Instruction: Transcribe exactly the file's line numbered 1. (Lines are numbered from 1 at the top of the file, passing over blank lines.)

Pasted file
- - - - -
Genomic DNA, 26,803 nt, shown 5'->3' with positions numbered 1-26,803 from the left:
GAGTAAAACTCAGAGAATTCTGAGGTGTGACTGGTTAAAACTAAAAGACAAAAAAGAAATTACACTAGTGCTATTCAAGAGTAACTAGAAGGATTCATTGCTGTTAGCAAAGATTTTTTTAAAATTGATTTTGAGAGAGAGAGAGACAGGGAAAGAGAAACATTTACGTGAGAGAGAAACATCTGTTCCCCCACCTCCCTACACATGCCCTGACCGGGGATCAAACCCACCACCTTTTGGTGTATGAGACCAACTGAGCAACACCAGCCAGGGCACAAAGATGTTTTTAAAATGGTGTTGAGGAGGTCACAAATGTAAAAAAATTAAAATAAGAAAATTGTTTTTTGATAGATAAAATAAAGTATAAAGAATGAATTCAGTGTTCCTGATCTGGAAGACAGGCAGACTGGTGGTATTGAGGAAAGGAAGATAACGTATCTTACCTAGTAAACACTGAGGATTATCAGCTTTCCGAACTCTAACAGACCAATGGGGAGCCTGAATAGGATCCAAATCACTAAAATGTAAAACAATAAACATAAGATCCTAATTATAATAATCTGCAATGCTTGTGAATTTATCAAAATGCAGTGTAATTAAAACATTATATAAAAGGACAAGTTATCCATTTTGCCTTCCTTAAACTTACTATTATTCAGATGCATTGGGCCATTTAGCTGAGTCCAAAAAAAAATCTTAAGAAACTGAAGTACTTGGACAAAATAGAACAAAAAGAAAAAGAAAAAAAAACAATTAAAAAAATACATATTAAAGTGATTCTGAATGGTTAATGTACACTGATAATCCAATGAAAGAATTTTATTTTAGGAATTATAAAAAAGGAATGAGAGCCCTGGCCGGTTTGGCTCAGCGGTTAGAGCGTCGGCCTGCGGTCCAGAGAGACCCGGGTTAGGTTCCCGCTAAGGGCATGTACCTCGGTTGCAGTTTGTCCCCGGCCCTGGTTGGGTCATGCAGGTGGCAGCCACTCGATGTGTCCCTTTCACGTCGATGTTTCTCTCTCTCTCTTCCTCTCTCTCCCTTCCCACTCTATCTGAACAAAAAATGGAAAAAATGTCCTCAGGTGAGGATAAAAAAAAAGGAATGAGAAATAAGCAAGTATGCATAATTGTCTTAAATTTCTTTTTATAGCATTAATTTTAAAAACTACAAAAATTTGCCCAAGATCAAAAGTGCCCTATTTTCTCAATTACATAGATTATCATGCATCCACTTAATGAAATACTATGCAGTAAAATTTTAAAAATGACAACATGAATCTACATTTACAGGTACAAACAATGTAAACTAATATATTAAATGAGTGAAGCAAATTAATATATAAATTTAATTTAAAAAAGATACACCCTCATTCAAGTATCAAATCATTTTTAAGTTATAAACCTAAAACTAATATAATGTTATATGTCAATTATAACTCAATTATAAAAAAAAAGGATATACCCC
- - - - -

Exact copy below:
Genomic DNA, 26,803 nt, shown 5'->3' with positions numbered 1-26,803 from the left: